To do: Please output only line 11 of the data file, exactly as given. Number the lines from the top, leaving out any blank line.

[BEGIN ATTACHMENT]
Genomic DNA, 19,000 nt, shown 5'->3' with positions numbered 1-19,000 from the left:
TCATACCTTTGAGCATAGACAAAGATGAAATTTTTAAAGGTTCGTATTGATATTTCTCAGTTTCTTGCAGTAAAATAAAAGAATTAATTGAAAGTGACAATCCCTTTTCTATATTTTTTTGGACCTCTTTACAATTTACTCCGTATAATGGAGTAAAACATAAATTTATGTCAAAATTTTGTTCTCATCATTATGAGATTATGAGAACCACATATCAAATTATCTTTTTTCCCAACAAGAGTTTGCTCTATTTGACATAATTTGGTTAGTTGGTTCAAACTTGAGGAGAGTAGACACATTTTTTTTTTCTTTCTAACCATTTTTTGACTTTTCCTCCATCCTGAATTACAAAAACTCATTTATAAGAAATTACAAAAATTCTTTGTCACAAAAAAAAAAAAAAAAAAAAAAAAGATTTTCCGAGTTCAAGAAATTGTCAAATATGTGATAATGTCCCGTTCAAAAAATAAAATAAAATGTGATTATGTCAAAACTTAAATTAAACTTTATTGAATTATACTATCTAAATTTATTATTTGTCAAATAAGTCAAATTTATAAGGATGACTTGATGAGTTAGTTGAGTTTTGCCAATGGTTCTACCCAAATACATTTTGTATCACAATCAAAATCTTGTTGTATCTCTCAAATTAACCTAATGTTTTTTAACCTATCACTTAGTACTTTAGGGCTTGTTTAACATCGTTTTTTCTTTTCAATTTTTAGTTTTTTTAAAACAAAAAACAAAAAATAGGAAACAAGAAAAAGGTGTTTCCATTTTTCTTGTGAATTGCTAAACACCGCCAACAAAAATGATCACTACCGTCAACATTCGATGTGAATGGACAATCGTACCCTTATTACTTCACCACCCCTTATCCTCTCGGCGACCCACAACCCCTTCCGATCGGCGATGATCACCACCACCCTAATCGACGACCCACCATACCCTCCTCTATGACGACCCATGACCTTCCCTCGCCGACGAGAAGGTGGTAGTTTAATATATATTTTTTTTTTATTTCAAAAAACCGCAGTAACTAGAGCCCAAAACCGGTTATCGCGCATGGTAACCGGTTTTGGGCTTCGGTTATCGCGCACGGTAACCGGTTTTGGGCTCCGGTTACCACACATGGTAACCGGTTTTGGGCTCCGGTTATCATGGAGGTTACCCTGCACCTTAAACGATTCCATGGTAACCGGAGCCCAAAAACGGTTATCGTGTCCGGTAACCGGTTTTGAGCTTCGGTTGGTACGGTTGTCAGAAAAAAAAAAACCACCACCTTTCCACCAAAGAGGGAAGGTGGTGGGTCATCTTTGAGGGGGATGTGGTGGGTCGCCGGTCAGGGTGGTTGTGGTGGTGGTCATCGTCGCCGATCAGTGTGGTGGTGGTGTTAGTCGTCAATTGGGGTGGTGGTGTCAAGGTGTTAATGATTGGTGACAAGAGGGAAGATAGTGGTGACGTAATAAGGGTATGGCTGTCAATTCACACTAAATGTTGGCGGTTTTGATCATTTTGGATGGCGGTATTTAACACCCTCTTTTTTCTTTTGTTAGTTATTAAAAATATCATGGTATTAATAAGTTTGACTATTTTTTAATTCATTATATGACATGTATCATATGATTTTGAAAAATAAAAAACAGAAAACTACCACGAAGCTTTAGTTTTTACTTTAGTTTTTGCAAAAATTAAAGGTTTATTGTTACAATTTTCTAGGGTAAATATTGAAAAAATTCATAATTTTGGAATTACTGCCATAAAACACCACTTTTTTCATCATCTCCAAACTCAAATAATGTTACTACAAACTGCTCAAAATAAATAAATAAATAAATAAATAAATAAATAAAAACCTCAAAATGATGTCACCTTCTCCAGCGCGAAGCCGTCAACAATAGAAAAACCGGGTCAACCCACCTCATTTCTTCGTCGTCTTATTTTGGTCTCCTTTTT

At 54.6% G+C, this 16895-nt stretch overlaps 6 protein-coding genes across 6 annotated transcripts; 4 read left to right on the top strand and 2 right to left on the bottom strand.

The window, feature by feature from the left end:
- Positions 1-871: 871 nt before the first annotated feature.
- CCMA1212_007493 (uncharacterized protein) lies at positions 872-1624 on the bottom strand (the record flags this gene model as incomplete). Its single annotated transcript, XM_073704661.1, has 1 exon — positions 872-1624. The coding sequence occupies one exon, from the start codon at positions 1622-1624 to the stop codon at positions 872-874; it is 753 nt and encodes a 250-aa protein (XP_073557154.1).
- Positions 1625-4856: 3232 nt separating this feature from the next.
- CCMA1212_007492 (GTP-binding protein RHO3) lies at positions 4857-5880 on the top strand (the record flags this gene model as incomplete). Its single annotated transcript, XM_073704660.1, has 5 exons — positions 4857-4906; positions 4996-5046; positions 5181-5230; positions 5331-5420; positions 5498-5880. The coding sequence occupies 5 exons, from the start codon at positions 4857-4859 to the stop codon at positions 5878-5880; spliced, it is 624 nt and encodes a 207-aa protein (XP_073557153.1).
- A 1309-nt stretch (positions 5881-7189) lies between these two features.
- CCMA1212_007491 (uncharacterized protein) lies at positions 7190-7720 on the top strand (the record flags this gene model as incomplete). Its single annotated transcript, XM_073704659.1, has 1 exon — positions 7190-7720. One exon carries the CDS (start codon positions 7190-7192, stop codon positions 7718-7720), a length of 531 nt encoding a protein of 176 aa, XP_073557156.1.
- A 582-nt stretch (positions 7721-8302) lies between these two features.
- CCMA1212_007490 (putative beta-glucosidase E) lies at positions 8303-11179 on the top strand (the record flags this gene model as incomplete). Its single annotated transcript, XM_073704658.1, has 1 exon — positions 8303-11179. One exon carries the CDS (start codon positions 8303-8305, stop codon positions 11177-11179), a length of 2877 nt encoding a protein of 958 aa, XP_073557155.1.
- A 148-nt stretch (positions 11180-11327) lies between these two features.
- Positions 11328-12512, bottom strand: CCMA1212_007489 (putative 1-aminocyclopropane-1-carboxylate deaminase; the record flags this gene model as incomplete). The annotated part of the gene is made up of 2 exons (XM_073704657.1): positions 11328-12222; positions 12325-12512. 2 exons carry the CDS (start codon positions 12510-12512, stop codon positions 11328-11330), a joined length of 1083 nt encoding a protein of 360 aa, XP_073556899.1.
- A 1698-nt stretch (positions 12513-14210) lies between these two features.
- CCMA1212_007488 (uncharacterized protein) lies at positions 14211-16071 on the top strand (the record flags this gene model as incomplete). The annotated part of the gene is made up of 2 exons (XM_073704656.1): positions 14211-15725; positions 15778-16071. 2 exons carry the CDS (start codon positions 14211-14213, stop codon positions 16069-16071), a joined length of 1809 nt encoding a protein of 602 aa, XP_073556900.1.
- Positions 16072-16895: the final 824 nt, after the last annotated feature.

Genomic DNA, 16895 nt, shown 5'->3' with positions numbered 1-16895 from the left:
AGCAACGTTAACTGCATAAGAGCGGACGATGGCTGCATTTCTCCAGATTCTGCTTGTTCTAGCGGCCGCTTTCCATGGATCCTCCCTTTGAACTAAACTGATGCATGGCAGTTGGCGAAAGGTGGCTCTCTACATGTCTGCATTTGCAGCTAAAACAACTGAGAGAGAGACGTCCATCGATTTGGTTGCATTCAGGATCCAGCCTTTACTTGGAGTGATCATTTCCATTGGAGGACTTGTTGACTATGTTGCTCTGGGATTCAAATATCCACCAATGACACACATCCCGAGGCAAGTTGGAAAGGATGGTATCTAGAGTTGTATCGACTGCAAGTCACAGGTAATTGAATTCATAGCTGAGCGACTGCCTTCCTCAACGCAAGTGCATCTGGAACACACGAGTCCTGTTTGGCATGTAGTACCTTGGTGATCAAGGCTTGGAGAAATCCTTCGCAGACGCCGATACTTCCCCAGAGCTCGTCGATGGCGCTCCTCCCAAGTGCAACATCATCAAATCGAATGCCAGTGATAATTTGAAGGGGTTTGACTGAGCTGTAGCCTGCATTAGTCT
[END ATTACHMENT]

- A 582-nt stretch (positions 7721-8302) lies between these two features.